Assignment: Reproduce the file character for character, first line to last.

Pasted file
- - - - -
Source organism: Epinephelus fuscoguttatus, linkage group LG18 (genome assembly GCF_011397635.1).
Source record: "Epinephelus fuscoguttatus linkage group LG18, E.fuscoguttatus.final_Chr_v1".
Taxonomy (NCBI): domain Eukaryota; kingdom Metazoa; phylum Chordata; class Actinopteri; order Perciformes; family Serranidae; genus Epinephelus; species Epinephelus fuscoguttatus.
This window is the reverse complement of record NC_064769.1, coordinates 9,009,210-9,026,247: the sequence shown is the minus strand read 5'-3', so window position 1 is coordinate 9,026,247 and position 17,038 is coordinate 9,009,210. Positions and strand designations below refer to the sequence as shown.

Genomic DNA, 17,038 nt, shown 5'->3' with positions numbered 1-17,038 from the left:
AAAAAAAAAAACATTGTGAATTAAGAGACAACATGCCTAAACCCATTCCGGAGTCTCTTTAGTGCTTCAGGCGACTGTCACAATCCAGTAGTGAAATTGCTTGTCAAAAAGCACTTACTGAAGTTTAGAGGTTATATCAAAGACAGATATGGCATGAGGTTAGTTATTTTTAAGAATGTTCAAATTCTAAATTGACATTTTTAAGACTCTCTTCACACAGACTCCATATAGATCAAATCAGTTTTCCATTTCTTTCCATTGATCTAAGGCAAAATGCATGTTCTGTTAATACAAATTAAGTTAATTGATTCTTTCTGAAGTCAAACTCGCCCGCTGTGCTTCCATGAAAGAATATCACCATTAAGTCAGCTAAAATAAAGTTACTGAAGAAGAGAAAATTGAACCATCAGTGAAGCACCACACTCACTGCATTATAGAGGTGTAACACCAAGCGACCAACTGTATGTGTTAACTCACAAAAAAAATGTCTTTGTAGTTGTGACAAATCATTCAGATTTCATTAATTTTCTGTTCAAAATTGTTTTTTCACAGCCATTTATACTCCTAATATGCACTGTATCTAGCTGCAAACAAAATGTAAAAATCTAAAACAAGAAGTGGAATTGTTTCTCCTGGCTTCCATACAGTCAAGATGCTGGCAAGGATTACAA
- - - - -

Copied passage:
Source organism: Epinephelus fuscoguttatus, linkage group LG18 (genome assembly GCF_011397635.1).
Source record: "Epinephelus fuscoguttatus linkage group LG18, E.fuscoguttatus.final_Chr_v1".
Taxonomy (NCBI): domain Eukaryota; kingdom Metazoa; phylum Chordata; class Actinopteri; order Perciformes; family Serranidae; genus Epinephelus; species Epinephelus fuscoguttatus.
This window is the reverse complement of record NC_064769.1, coordinates 9,009,210-9,026,247: the sequence shown is the minus strand read 5'-3', so window position 1 is coordinate 9,026,247 and position 17,038 is coordinate 9,009,210. Positions and strand designations below refer to the sequence as shown.

Genomic DNA, 17,038 nt, shown 5'->3' with positions numbered 1-17,038 from the left:
AAAAAAAAAAACATTGTGAATTAAGAGACAACATGCCTAAACCCATTCCGGAGTCTCTTTAGTGCTTCAGGCGACTGTCACAATCCAGTAGTGAAATTGCTTGTCAAAAAGCACTTACTGAAGTTTAGAGGTTATATCAAAGACAGATATGGCATGAGGTTAGTTATTTTTAAGAATGTTCAAATTCTAAATTGACATTTTTAAGACTCTCTTCACACAGACTCCATATAGATCAAATCAGTTTTCCATTTCTTTCCATTGATCTAAGGCAAAATGCATGTTCTGTTAATACAAATTAAGTTAATTGATTCTTTCTGAAGTCAAACTCGCCCGCTGTGCTTCCATGAAAGAATATCACCATTAAGTCAGCTAAAATAAAGTTACTGAAGAAGAGAAAATTGAACCATCAGTGAAGCACCACACTCACTGCATTATAGAGGTGTAACACCAAGCGACCAACTGTATGTGTTAACTCACAAAAAAAATGTCTTTGTAGTTGTGACAAATCATTCAGATTTCATTAATTTTCTGTTCAAAATTGTTTTTTCACAGCCATTTATACTCCTAATATGCACTGTATCTAGCTGCAAACAAAATGTAAAAATCTAAAACAAGAAGTGGAATTGTTTCTCCTGGCTTCCATACAGTCAAGATGCTGGCAAGGATTACAA